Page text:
UNICEF announces new partnership with Microsoft to address education crisis affecting displaced and refugee children and young people

26 September 2018
Children smile in a refugee camp in Bangladesh

NEW YORK, 26 September 2018 –UNICEF launched today a new partnership with Microsoft Corp. to tackle the education crisis impacting children and young people affected by conflict and natural disasters, and to provide them with protection services.

Under this partnership, UNICEF in collaboration with Microsoft and the University of Cambridge, are developing a ‘learning passport’ – a digital platform that will facilitate learning opportunities for children and young people within and across borders. The learning passport will be tested and piloted in countries hosting refugees, migrants and internally displaced persons.

“Conflicts and natural disasters have disrupted learning opportunities and the quality of education for 75 million children and young people, many of whom have migrated across borders or been forcibly displaced,” said Henrietta Fore, UNICEF Executive Director. “The learning passport is a great example of how we can use technological innovations to help the world’s future doers, thinkers and leaders – wherever they are and no matter the challenges.”

Currently, many education systems in countries hosting refugees are struggling to acknowledge and recognize what refugee and migrant children and young people have already learned in school, making it impossible to provide them with the right level of education and, in the long term, limiting their employment prospects.

“A digitally inclusive world starts with ensuring that all young people, no matter their situation, have access to a digital education,” said President of Microsoft Brad Smith. “This partnership is focused on creating scalable learning solutions to help millions of displaced and refugee children gain the skills they need to thrive.”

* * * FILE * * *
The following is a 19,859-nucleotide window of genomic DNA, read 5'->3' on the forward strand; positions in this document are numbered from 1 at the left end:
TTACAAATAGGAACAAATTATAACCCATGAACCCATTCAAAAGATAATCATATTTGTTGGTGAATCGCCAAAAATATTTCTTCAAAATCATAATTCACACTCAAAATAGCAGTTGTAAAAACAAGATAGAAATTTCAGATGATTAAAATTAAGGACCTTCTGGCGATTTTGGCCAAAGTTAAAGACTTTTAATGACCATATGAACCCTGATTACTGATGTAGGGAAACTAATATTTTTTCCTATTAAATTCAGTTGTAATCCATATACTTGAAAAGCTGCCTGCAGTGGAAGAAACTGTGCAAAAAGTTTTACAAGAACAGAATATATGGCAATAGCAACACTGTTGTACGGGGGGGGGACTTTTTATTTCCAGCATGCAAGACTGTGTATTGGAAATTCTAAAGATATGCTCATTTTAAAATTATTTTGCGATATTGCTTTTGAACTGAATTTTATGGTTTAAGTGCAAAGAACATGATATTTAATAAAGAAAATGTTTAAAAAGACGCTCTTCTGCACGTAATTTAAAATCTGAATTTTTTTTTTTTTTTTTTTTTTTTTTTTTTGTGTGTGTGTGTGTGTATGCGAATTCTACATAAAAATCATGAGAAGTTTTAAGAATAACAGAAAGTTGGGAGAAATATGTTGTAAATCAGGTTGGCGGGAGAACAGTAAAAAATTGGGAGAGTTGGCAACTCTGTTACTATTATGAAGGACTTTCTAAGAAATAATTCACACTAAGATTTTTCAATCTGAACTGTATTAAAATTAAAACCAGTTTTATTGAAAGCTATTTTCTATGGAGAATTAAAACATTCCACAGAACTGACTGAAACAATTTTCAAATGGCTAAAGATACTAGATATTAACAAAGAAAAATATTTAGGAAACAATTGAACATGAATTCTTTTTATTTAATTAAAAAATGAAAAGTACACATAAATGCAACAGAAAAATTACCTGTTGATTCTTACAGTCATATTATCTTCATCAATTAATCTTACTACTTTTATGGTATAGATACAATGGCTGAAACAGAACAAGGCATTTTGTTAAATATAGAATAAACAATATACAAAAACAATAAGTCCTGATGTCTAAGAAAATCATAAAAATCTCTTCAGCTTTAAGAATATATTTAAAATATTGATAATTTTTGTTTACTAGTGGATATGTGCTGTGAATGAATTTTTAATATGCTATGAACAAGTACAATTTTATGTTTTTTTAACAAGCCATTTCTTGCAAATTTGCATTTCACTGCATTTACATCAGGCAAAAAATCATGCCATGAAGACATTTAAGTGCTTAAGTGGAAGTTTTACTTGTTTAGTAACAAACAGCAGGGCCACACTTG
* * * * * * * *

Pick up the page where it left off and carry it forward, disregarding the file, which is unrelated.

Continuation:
Under the new partnership Microsoft and UNICEF will also develop new innovations to protect children and young people affected by emergencies, scaling up UNICEF’s digital child protection case management system.

“This is a vital partnership, as bringing together committed partners such as Microsoft, who are willing to utilize their resources and expertise, will help to solve the biggest challenges for the world’s children,” said Caryl Stern, President and CEO, UNICEF USA. “All over the world, I have borne witness to the irreplaceable value education provides to children, especially to those who have had to leave their homes. Together, education and protection empower children to have a brighter future, and we look forward to seeing the impact of this powerful collaboration.”

“This is a unique opportunity to work together to create a bespoke system of education that will help displaced children and young people fulfil their potential, and release their talents into a world that needs them,” Chief Executive of Cambridge University Press Peter Phillips.



Media contacts

Georgina Diallo
UNICEF Europe and Central Asia
Tel: +1 917 238 1559


UNICEF works in some of the world’s toughest places, to reach the world’s most disadvantaged children. Across 190 countries and territories, we work for every child, everywhere, to build a better world for everyone.

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